The Readings: Numbers 32:1-6,16-27; Romans 8:26-30; Matthew 23:1-12
“Why is the author saying this here?” I don’t know if it’s possible to ask this question too often. Re today’s Romans text, it helps me recognize that vv.26-30 are tightly connected to the previous verses, rather than, say, v.28 as a stand-alone consolation for Difficult Times, and vv.29-30, a Handy Summary of the Process of Individual Salvation.
The previous verses: regularly encountering suffering and futility, together with the whole creation we’re groaning, even as we await the redemption of our bodies. In that situation we regularly don’t know how to pray, and in the midst of our weakness and incoherence the Spirit is interceding. That part of prayer that I find the least satisfying and could judge the least productive is where the Spirit is actively engaged.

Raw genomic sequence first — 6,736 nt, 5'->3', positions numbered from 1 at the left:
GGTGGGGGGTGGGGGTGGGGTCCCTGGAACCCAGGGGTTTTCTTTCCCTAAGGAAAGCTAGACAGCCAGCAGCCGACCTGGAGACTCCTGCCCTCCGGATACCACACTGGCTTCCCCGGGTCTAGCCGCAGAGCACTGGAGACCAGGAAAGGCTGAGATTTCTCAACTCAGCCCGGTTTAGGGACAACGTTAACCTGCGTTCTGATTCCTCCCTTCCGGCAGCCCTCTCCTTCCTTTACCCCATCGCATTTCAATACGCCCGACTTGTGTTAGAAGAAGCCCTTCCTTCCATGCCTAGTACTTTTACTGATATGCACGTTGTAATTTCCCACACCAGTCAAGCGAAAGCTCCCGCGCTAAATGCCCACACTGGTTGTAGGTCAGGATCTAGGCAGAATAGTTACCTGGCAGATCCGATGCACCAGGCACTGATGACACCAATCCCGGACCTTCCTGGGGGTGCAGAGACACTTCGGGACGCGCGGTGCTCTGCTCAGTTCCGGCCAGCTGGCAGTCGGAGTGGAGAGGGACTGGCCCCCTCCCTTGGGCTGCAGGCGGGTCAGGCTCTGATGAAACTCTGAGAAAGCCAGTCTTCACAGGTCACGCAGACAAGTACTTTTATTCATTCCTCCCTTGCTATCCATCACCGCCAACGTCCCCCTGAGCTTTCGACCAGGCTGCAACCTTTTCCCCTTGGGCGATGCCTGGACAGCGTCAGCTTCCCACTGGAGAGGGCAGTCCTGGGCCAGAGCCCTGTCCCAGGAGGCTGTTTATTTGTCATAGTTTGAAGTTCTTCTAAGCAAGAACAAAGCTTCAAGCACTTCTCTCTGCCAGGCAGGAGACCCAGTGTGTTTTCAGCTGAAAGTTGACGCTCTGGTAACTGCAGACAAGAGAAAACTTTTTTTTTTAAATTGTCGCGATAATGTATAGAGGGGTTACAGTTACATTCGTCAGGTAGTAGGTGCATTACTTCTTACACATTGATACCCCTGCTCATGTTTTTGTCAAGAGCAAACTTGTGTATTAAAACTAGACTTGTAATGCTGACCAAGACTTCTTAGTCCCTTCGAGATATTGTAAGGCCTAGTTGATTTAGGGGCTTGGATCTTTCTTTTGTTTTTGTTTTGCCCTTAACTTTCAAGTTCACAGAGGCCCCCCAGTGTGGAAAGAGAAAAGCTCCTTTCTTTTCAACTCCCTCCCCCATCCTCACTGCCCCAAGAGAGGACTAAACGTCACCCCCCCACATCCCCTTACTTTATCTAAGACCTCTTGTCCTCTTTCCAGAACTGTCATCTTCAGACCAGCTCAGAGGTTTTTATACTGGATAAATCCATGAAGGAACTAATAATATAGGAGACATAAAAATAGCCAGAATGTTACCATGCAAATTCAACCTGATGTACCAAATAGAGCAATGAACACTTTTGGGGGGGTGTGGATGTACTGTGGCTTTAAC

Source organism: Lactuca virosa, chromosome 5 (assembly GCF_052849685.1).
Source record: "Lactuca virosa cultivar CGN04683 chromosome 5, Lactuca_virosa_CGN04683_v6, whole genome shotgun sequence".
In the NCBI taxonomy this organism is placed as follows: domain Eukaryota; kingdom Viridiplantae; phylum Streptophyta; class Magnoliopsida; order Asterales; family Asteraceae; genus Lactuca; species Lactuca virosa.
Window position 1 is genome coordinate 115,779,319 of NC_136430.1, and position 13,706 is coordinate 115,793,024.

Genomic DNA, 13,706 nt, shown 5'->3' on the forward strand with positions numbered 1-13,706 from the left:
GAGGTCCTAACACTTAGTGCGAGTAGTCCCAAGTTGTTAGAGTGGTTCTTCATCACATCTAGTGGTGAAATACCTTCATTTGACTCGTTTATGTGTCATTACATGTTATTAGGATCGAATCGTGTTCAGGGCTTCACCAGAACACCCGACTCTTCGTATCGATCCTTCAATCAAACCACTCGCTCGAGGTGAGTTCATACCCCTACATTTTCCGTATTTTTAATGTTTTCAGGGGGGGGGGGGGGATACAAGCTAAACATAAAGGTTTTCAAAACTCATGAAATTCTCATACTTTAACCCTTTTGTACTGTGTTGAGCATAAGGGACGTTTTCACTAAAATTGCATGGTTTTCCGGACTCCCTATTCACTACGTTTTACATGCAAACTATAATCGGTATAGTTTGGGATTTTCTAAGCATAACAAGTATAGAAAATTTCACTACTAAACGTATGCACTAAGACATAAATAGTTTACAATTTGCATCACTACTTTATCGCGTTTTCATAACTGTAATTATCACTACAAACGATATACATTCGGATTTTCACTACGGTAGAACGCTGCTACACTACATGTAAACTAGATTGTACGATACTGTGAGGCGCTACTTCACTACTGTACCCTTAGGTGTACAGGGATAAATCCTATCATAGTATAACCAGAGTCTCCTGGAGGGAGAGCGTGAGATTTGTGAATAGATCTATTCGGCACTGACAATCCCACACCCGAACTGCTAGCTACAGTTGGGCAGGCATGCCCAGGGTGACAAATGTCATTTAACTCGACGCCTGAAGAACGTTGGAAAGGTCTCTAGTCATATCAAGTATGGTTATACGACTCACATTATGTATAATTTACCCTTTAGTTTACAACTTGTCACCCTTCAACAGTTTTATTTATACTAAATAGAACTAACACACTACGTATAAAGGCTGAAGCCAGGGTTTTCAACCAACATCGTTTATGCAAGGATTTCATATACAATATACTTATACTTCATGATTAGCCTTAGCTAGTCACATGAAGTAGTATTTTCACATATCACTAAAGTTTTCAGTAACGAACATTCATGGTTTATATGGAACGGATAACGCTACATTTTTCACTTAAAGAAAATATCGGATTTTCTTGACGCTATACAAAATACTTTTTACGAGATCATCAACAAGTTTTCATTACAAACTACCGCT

And it’s in these least satisfying and apparently least productive situations in which God is working all things for good.
These least satisfying and apparently least productive situations: they’re part of being “conformed to the image of [God’s] Son, a process in which God’s initiatives restore, rather than threaten, my agency.
And glory, with which the text ends? I think Wright nails it: “the purpose is never simply that God’s people in Christ should resemble him, spectacular and glorious though that promise is. As we saw in vv. 18-21, it is that, as true image-bearers, they might reflect that same image into the world, bringing to creation the healing, freedom, and life for which it longs. To be conformed to the image of God, or of God’s Son, is a dynamic, not a static concept. Reflecting God into the world is a matter of costly vocation.”